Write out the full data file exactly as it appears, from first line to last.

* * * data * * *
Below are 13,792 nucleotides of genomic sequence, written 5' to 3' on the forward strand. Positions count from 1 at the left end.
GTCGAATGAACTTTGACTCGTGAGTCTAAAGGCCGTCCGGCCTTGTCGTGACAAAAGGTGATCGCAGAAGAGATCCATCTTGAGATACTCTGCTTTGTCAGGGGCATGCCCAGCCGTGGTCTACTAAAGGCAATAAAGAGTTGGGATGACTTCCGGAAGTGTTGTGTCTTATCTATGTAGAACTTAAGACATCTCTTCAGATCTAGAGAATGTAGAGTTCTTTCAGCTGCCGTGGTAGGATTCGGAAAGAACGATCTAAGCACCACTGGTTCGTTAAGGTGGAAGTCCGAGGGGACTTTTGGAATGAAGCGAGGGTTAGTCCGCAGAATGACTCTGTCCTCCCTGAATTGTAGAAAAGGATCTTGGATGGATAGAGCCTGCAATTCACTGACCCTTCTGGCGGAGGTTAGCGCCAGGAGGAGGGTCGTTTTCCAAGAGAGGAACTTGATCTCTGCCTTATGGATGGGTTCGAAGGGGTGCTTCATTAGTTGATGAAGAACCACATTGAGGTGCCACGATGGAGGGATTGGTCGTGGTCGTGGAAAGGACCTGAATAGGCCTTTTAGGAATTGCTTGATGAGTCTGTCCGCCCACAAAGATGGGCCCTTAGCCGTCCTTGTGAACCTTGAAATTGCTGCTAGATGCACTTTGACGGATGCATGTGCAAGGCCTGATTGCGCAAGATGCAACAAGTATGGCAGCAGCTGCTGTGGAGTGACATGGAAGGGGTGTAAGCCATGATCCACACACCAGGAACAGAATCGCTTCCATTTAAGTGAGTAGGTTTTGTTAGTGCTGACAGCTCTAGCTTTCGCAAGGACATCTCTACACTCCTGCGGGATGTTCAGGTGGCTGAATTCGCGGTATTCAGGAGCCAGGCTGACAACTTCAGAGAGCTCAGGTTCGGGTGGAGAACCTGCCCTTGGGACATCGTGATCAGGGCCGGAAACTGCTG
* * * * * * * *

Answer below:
Below are 13,792 nucleotides of genomic sequence, written 5' to 3' on the forward strand. Positions count from 1 at the left end.
GTCGAATGAACTTTGACTCGTGAGTCTAAAGGCCGTCCGGCCTTGTCGTGACAAAAGGTGATCGCAGAAGAGATCCATCTTGAGATACTCTGCTTTGTCAGGGGCATGCCCAGCCGTGGTCTACTAAAGGCAATAAAGAGTTGGGATGACTTCCGGAAGTGTTGTGTCTTATCTATGTAGAACTTAAGACATCTCTTCAGATCTAGAGAATGTAGAGTTCTTTCAGCTGCCGTGGTAGGATTCGGAAAGAACGATCTAAGCACCACTGGTTCGTTAAGGTGGAAGTCCGAGGGGACTTTTGGAATGAAGCGAGGGTTAGTCCGCAGAATGACTCTGTCCTCCCTGAATTGTAGAAAAGGATCTTGGATGGATAGAGCCTGCAATTCACTGACCCTTCTGGCGGAGGTTAGCGCCAGGAGGAGGGTCGTTTTCCAAGAGAGGAACTTGATCTCTGCCTTATGGATGGGTTCGAAGGGGTGCTTCATTAGTTGATGAAGAACCACATTGAGGTGCCACGATGGAGGGATTGGTCGTGGTCGTGGAAAGGACCTGAATAGGCCTTTTAGGAATTGCTTGATGAGTCTGTCCGCCCACAAAGATGGGCCCTTAGCCGTCCTTGTGAACCTTGAAATTGCTGCTAGATGCACTTTGACGGATGCATGTGCAAGGCCTGATTGCGCAAGATGCAACAAGTATGGCAGCAGCTGCTGTGGAGTGACATGGAAGGGGTGTAAGCCATGATCCACACACCAGGAACAGAATCGCTTCCATTTAAGTGAGTAGGTTTTGTTAGTGCTGACAGCTCTAGCTTTCGCAAGGACATCTCTACACTCCTGCGGGATGTTCAGGTGGCTGAATTCGCGGTATTCAGGAGCCAGGCTGACAACTTCAGAGAGCTCAGGTTCGGGTGGAGAACCTGCCCTTGGGACATCGTGATCAGGGCCGGAAACTGCTG